The car lurched forward languidly; its two rear wheels uselessly churning mud in the pothole. To my right, the whole expanse of the city of Medellin was spread out below me. Houses of limestone and roads of dirt and asphalt wound down in gradual declivity, from the near tops of the mountains to the center of the city, which were adorned with small buildings of industrial steel. Medellin is a city in Colombia, from which my family hails. This was the first day of my trip, and I was still a bet jetlagged. My aunt and two cousins had picked me up from the airport the previous night. We were currently trying to reach my father’s home in the pueblo of Entre Rios.
My male cousin and I pushed from the back as my aunt hit the gas. Two minutes later we were once again making our way up the tortuous mountain road. I was dually in awe and fear; in my sixteen years I had never been on a mountain road so dangerously close to the edge. A two foot metal boundary stood between the car and the mountains precipitous side, which still did not quell the sporadic sensation that at any moment the car would veer of the road and plummet.
Half an hour later, the panorama of the city disappeared. The beautiful valleys that dominated the countryside appeared to have no end. There were lush green mountains interspersed with vertical streams. Here and there cattle munched lazily in their fields. When we finally arrived, my father greeted me whole heartedly. We sat behind the dilapidated diner christened “Las Palmeras”, trying to fill four years of absence through conversation. He greeted a boy who passed by, and bought him a soda in the spirit of my arrival. The boy talked with manner full and fluent language, characteristic of Colombia’s youth.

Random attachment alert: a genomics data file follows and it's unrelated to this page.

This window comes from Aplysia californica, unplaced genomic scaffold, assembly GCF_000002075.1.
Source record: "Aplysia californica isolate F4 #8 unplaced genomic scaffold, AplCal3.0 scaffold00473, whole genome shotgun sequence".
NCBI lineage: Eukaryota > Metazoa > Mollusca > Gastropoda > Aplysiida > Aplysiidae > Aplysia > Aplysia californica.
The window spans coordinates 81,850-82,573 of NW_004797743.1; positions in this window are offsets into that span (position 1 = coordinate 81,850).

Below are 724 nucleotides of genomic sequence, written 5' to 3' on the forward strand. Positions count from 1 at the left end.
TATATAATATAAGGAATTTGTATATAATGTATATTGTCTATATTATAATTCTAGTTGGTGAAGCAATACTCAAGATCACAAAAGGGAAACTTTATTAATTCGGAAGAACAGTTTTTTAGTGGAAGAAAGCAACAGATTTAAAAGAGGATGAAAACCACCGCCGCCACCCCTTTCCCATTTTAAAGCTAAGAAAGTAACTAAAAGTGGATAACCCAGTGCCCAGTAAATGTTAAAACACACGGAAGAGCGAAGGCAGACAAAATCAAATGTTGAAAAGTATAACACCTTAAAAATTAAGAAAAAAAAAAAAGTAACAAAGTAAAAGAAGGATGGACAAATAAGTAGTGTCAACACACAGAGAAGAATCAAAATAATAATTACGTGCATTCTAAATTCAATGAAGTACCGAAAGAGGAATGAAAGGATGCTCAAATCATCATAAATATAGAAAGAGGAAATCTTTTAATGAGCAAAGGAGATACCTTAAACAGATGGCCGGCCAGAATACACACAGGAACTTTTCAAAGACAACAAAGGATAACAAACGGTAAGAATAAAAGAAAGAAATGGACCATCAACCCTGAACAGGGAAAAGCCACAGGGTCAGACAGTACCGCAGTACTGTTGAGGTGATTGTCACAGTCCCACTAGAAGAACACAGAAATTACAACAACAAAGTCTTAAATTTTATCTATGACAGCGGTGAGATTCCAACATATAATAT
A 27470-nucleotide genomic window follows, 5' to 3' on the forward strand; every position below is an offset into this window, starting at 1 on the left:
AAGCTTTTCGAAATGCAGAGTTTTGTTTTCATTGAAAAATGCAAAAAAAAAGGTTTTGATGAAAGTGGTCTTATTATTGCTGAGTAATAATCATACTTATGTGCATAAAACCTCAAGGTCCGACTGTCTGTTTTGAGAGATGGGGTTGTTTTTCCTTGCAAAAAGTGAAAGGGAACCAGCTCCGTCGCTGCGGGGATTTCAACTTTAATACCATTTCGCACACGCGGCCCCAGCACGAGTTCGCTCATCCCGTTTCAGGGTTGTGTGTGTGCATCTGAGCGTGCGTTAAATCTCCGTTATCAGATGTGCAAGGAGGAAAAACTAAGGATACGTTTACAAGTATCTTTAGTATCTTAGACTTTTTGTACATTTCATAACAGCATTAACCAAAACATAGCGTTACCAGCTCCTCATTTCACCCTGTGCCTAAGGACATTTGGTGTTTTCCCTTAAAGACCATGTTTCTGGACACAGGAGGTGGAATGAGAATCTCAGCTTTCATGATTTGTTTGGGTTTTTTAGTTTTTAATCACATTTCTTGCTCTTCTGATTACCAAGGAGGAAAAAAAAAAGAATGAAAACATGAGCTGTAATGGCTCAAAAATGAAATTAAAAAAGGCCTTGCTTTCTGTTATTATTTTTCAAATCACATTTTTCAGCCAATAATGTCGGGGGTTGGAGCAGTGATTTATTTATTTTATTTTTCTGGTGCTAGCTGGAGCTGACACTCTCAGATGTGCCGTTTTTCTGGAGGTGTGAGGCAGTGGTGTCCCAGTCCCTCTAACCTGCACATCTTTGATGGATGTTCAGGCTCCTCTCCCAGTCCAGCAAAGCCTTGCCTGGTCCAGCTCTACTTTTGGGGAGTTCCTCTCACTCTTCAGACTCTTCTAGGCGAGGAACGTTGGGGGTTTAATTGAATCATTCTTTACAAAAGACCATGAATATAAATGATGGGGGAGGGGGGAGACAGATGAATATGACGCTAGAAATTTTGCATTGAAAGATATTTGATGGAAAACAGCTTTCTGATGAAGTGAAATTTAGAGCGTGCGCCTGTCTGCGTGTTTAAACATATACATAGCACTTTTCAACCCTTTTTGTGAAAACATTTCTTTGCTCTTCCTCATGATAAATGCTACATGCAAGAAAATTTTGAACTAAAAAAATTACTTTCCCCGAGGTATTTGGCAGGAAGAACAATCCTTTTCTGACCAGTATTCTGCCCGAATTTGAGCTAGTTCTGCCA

Being a city boy, I had dressed to impress, decked out in an Armani Exchange t-shirt, new Levi’s, and blue converse. By the time my father and I arrived to his house, lugging a suitcase each, the first foot of me was covered in mud. I later found out by experience that the road was perpetually muddy, which was why the locals wore boots. The frigid temperatures at night were also an unexpected occurence. The campesinos, or local farmers, were antithetical to the archetypal Colombian. Many were seemingly demure and taciturn, as opposed to being gregarious and familiar, and carried with them a look of seriousness and solemnity. I grew to admire how the men worked in the fields till the sweat poured from the brows, and how the women completed their household’s chores diligently and adroitly. Someday I even helped my uncle Guillermo in tending his fields and milking the cows.
I particularly enjoyed lunch, for which my step-grandmother, a widow who lived with my father, cooked rice, beans, egg, corn bread, meat patties, and bread. The milk, which came from my uncle’s cows, was very thick. A special type of sweet herbal tea, arequipe, was served every evening. At night, the stars shone brightly in the sky, the fog of pollution not yet having pervaded the air of this quiet countryside. My father would point out a few constellations as we sat on the porch, nestled in wool blankets and drinking a second serving of arequipe. It was a different world. My inner New Yorker found no relevance there. Those days were the most tranquil and cathartic of my life. I was a new person when the plane touched down on the tarmac of Miami airport.
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